Other parts of the GOP plan include simple improvements to the 45Q tax credit for carbon-capture projects. These would incentivize and reward those in the industry who choose to implement carbon-capture technology. Likewise, the “trillion trees” program assumes a simpler tack by directly encouraging the world to plant more trees, one of the best carbon-capture technologies in world history.

It is long past time for conservatives to point out the flawed reasoning of the radical environmentalists. Their dogmatic obsession with a wind-and-solar-only energy grid leads them to foolishly denounce other sources of carbon-free energy such as nuclear power. They call for a ban on fracking, thus ignoring the massive carbon-reducing effect of natural gas. They also ignore the simple fact that, right now, only fossil fuels can deliver the economic production the world relies upon. As Bill Gates astutely asks those who advocate fiercely for wind and solar, “What’s your plan for steel?”

That is why conservatives must make the case for what has actually worked. Owing in part to the shale revolution and our emergence as a natural-gas superpower, the U.S. has reduced carbon emissions by around 15 percent since 2005. Contrast that success with countries such as Germany, which dove headfirst into renewables with a $580 billion investment, but still saw an increase in per capita emissions. Why? After the self-imposed destruction of its own energy supply, Germany was forced to rely on Russian gas, which has a 40 percent higher carbon footprint than American natural gas. Good intentions and dogmatic obsessions with eliminating fossil fuels have utterly failed the environmental cause, yet activists continue to faithfully cling to them. The notion of “focusing on what works” has been lost in the conversation.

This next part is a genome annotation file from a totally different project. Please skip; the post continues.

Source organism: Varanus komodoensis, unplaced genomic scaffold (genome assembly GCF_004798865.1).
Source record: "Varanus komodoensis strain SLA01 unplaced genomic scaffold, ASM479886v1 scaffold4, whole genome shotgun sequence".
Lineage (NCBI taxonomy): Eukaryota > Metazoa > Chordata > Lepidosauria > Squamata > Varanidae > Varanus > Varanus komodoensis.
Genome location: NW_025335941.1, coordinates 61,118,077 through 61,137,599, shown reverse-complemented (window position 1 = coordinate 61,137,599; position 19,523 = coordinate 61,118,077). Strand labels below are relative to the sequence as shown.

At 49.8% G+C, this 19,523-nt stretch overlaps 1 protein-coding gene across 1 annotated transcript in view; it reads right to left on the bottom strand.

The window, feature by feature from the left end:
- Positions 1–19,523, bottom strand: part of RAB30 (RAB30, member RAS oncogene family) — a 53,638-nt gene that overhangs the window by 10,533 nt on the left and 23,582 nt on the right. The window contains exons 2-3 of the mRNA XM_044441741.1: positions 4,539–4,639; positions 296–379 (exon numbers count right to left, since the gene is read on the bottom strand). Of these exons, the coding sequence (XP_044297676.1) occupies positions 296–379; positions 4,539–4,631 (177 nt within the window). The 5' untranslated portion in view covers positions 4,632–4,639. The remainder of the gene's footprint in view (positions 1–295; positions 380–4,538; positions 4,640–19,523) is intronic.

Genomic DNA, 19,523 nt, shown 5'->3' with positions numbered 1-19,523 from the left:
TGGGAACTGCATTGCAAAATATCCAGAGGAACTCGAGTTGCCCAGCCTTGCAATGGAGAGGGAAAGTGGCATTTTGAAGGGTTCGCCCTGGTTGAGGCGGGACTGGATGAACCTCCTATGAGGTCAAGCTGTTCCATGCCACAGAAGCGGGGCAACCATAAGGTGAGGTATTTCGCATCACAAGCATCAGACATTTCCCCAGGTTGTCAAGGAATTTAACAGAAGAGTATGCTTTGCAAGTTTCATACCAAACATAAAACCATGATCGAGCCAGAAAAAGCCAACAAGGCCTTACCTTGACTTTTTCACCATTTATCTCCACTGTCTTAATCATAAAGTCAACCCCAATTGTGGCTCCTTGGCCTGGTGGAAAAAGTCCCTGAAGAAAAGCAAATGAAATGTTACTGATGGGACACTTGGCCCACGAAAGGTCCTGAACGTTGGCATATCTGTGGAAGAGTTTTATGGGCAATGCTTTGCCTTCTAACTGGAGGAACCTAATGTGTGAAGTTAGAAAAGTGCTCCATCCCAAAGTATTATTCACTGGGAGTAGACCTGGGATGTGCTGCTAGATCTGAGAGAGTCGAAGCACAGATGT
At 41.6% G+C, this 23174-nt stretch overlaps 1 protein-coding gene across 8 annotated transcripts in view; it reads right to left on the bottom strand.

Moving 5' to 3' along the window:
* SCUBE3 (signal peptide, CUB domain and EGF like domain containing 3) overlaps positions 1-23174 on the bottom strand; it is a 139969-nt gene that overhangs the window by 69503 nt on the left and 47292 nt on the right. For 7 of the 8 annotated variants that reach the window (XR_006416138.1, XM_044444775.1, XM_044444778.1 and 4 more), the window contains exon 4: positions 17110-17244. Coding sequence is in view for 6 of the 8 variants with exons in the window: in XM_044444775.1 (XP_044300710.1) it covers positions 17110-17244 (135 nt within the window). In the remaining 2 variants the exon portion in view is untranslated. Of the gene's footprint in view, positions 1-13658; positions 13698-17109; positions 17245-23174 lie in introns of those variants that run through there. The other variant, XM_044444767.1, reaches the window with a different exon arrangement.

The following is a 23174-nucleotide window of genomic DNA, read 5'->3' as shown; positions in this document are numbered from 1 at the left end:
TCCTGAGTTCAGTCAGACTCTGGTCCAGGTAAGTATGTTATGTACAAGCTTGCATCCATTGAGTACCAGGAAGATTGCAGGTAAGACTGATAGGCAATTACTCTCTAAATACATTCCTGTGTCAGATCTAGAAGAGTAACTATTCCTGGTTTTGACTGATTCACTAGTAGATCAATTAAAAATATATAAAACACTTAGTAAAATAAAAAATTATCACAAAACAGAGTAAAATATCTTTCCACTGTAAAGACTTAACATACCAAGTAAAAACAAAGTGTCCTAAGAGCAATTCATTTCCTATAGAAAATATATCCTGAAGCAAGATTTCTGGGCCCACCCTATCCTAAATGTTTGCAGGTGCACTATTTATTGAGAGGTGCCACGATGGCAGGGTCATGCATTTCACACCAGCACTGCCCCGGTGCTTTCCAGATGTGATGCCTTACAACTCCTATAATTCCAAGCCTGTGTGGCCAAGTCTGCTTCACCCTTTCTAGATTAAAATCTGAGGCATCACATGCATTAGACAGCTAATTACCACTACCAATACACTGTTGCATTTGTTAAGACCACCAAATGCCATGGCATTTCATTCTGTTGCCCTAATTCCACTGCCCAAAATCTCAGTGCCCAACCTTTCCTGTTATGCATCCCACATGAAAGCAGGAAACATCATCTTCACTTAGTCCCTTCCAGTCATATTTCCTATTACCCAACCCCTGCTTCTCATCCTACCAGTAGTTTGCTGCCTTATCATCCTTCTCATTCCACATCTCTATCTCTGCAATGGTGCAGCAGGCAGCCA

Calls for a carbon tax are similarly misguided. Even if we were to implement a carbon tax, such a policy might inadvertently increase emissions as our cleaner, better-regulated American oil-and-gas industry potentially cedes market share to less clean Russian and Saudi producers. At the risk of stating the obvious, the developing world won’t stop demanding energy just because we decide to tax ourselves more.

Conservatives can either tackle the issue of carbon emissions sensibly by proposing workable solutions, or run the risk of allowing the Democrats to do it for us — with policies that would offer marginal environmental benefits at a devastating cost to the economy.

As Representative Alexandria Ocasio-Cortez (D., N.Y.), my colleague, said of this dichotomy, “If you don’t like the Green New Deal, then come up with your own ambitious, on-scale proposal to address the global climate crisis. Until then, we’re in charge.”

We don’t want them in charge. It’s time to start promoting conservative solutions. The New Energy Frontier is exactly that.

DAN CRENSHAW serves as the U.S. representative for Texas’s second congressional district. @dancrenshawtx